Hitler's Final Speech at his Trial for Treason, March 27, 1924
After the Beer Hall Putsch, Hitler's trial for treason began before a special court in Munich on February 26, 1924. Lasting for twenty-four days, the trial was reported on the front pages of every German newspaper. For the first time Hitler had an audience outside of Bavaria. He succeeded in turning the proceedings into a triumph. He recovered political initiative by the simple device of assuming full responsibility for the attempt to overthrow the Republic. With these final words he built up the failure of the putsch into one of the great propaganda legends of the movement.
I aimed from the first at something a thousand times higher than being a minister. I wanted to become the destroyer of Marxism. I am going to achieve this task and, if I do, the title of minister will be an absurdity as far as I am concerned. . . .
At one time I believed that perhaps this battle against Marxism could be carried on with the help of the government. In January, 1923, I learned that that was just not possible. The hypothesis for the victory of Marxism is not that Germany must be free, but rather Germany will only be free when Marxism is broken. At that time I did not dream that our movement would become great and cover Germany like a flood.
The army that we are building grows from day to day, from hour to hour. Right at this moment I have the proud hope that once the hour strikes these wild troops will merge into battalions, battalions into regiments, regiments into divisions. I have hopes that the old cockade will be lifted from the dirt, that the old colors will be unfurled to flutter again, that expiation will come before the tribunal of God. Then from our bones and from our graves will speak the voice of the only tribunal which has the right to sit in justice over us.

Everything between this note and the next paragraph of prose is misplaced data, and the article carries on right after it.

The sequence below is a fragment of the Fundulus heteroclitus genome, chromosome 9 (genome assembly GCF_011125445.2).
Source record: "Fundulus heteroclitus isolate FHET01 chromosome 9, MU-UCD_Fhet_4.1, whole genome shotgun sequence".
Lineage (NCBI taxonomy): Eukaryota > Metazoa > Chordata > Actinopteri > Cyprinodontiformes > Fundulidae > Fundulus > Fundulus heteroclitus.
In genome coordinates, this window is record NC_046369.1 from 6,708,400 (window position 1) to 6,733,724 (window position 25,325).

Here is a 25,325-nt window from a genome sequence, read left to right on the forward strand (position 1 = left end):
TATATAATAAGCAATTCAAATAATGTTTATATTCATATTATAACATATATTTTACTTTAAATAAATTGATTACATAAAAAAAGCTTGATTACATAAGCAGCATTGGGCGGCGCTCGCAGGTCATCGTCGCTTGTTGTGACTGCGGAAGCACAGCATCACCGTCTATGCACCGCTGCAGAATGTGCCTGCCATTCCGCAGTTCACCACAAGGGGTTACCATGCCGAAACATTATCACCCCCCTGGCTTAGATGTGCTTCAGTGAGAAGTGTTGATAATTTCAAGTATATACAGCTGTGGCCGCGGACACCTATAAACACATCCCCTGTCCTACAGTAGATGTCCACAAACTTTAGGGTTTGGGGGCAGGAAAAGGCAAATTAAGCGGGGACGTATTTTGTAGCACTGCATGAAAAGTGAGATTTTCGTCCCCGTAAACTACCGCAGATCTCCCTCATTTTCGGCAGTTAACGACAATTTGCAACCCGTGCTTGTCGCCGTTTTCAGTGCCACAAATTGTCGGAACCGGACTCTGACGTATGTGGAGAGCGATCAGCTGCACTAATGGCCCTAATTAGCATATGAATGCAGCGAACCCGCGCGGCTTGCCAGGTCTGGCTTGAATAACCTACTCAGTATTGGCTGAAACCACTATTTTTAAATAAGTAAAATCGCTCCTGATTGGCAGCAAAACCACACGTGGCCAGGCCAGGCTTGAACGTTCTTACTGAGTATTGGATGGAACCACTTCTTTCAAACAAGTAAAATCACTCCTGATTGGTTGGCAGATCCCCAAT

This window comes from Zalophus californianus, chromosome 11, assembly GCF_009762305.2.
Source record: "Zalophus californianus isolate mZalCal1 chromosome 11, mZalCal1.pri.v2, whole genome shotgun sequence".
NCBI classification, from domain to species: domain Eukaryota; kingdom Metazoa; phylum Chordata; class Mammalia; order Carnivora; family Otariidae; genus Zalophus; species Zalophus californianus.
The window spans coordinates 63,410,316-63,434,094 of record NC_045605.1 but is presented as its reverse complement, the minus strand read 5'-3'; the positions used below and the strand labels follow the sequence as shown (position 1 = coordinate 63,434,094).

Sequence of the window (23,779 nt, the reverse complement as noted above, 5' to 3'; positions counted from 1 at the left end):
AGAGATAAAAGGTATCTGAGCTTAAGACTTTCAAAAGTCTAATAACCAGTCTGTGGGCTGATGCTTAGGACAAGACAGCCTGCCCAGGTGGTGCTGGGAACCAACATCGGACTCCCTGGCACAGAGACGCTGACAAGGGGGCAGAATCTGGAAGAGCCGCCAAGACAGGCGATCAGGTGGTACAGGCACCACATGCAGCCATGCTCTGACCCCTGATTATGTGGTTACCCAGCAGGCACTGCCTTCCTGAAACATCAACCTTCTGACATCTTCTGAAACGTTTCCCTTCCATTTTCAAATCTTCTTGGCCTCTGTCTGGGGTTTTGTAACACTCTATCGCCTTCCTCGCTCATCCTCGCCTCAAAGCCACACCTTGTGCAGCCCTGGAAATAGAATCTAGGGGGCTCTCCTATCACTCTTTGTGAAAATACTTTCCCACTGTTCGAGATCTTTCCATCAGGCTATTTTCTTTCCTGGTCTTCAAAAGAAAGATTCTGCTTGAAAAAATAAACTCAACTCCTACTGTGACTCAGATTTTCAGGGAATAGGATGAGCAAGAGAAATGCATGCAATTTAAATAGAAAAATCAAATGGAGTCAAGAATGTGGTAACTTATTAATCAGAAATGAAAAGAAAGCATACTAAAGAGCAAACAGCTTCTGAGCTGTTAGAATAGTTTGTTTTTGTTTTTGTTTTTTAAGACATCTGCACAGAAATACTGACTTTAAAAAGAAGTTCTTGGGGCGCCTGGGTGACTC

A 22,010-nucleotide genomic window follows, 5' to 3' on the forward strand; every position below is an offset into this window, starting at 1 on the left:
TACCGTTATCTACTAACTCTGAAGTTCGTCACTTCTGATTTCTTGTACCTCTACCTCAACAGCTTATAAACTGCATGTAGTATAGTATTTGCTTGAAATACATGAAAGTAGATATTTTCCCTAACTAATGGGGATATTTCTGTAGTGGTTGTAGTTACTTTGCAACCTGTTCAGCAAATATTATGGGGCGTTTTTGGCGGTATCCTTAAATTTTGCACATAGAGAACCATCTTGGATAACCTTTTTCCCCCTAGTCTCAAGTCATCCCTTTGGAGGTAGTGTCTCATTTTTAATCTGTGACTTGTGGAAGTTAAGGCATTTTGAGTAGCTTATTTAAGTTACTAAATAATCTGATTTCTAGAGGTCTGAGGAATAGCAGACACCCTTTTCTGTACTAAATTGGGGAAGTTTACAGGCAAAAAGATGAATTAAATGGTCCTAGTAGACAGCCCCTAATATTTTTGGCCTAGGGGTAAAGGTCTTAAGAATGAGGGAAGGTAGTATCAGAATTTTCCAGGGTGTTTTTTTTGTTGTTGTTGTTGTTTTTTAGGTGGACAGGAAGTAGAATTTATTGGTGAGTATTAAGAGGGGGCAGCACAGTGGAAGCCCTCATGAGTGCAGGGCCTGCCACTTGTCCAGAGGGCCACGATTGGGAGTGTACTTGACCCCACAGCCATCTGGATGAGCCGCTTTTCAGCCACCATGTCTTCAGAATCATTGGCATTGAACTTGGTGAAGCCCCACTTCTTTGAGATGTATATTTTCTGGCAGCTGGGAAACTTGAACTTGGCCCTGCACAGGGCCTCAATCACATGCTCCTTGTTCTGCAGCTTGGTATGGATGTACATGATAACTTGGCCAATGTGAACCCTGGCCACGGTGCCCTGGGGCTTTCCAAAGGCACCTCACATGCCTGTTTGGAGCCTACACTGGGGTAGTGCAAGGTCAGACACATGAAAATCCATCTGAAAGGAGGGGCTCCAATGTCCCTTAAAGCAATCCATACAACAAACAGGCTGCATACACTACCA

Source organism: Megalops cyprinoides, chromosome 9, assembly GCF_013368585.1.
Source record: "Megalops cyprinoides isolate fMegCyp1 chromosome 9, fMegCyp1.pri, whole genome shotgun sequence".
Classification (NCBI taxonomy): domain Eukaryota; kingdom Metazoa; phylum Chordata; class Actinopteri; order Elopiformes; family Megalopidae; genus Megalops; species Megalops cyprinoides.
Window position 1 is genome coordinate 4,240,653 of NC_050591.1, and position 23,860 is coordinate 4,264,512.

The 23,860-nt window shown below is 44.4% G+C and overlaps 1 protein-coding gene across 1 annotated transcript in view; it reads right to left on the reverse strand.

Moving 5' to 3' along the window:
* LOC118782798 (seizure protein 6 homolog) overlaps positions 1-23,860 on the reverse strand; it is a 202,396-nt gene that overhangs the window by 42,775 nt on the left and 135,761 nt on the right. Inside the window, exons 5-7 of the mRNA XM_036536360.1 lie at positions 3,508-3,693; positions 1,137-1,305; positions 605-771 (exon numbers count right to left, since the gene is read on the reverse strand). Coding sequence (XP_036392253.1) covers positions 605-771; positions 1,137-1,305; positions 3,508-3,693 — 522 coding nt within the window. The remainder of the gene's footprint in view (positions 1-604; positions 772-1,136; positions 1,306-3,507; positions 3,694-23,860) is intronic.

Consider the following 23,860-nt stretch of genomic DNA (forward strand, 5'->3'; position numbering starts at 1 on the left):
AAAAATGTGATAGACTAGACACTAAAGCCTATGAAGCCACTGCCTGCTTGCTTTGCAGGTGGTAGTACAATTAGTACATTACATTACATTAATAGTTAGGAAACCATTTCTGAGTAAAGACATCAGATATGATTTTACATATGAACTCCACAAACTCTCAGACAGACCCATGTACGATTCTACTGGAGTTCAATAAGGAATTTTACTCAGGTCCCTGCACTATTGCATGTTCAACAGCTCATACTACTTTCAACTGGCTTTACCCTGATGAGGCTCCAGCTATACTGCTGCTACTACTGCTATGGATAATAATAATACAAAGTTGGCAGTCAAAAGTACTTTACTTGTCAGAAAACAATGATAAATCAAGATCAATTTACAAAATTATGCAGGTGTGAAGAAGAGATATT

Then, gentlemen, not you will be the ones to deliver the verdict over us, but that verdict will be given by the eternal judgment of history, which will speak out against the accusation that has been made against us. I know what your judgment will be. But that other court will not ask us: Have you committed high treason or not? That court will judge us, their quartermaster-general of the old army, its officers and soldiers, who as Germans wanted only the best for their people and Fatherland, who fought and who were willing to die. You might just as well find us guilty a thousand times, but the goddess of the eternal court of history will smile and tear up the motions of the state's attorney and the judgment of this court: for she finds us not guilty.1
Connections Questions for the Classroom:
The word charisma is defined as a quality attributed to those who have an exceptional ability to win the devotion of large numbers of people. What qualities made Hitler a charismatic leader? How did the fact that he seemed so sure of himself affect his audiences? What leaders today do you consider charismatic?
Primary Sources: Politics
- 1932 Election Ballot
- Communist Artists
- Communist Party Anti-Nazi Demonstration
- Hitler's Final Speech at his Trial for Treason, March 27, 1924
- Horst Wessel Song Lyrics
- Nazi Election Flyer (1932)
- Ruth Fischer on the Demise of German Communism (excerpt)
- Social Democratic Party Proclamation of the Republic, November 9, 1918
- Socialist Newspaper, November 9, 1918
- Soldiers During the German Revolution of 1918
- Spartacists Proclamation of the Republic, November 9, 1918
- Unemployment in Germany, 1924-1932
- Weimar Constitution (excerpts)
- Workers Demonstration
|Political Party Platforms|
|Political Party Posters|
- Communist Party (KPD)
- German Democratic Party (DDP)
- National Socialist German Workers Party (NSDAP-Nazi)
- Social Democratic Party (SPD)
|Treaty of Versailles|
- Limits on German Rearmament Post-WWI
- Map of Germany after Treaty of Versailles (1919)
- Treaty of Versailles, summaries of specific articles
- Treaty of Versailles, text of Article 231, the "War Guilt Clause"
|World War I|